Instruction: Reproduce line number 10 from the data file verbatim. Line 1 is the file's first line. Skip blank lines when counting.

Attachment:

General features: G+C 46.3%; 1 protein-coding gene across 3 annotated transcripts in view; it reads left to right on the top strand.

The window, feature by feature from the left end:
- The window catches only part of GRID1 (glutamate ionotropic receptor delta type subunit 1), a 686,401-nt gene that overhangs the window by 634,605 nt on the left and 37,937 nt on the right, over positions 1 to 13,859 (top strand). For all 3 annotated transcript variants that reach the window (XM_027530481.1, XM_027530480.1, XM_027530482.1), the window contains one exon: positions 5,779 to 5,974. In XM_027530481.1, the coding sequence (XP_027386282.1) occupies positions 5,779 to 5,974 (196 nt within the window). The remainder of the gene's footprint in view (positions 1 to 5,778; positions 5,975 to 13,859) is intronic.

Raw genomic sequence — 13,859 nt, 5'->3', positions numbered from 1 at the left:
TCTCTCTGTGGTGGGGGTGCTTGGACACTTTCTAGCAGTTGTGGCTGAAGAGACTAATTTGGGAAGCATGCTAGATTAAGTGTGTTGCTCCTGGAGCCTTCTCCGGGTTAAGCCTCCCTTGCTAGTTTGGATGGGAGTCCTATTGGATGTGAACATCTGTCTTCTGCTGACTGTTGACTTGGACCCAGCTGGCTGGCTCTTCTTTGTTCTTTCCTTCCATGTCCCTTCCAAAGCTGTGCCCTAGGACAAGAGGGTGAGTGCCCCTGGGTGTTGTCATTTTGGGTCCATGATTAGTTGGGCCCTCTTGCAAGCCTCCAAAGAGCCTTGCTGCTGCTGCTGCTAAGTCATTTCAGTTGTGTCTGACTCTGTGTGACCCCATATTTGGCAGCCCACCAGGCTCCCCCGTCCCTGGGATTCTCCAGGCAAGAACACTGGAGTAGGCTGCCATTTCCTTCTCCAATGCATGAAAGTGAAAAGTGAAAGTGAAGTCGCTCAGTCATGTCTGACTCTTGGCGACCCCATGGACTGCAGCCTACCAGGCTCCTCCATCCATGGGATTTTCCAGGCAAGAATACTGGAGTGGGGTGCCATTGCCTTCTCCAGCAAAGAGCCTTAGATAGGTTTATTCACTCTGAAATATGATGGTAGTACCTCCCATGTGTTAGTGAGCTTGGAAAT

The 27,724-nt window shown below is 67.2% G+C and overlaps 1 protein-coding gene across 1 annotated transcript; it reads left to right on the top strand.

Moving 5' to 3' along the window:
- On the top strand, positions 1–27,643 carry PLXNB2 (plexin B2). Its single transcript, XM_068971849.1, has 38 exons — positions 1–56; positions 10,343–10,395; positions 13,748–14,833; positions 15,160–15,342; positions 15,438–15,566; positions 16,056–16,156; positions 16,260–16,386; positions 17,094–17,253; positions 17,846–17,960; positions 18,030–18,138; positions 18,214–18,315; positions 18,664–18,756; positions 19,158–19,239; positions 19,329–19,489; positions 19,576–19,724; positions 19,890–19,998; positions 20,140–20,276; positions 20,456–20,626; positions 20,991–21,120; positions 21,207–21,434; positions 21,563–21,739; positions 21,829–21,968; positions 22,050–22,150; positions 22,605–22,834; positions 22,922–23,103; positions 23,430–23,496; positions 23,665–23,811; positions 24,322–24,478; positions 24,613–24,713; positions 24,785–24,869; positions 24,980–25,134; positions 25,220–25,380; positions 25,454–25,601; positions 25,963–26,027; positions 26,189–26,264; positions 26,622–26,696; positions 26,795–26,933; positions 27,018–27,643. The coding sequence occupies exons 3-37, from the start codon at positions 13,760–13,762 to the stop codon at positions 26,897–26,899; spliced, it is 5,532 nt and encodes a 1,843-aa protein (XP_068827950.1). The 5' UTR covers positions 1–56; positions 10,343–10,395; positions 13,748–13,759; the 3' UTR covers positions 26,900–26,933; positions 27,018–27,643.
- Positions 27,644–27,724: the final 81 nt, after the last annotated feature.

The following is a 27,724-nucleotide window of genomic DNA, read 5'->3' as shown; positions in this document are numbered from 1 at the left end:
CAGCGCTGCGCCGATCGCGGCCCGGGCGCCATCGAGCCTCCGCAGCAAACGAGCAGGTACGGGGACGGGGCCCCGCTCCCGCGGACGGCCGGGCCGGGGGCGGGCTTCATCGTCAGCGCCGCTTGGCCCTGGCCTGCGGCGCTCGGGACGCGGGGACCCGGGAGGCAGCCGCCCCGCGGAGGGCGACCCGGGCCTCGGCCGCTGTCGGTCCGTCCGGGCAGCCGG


The following is a 27,724-nucleotide window of genomic DNA, read 5'->3' as shown; positions in this document are numbered from 1 at the left end: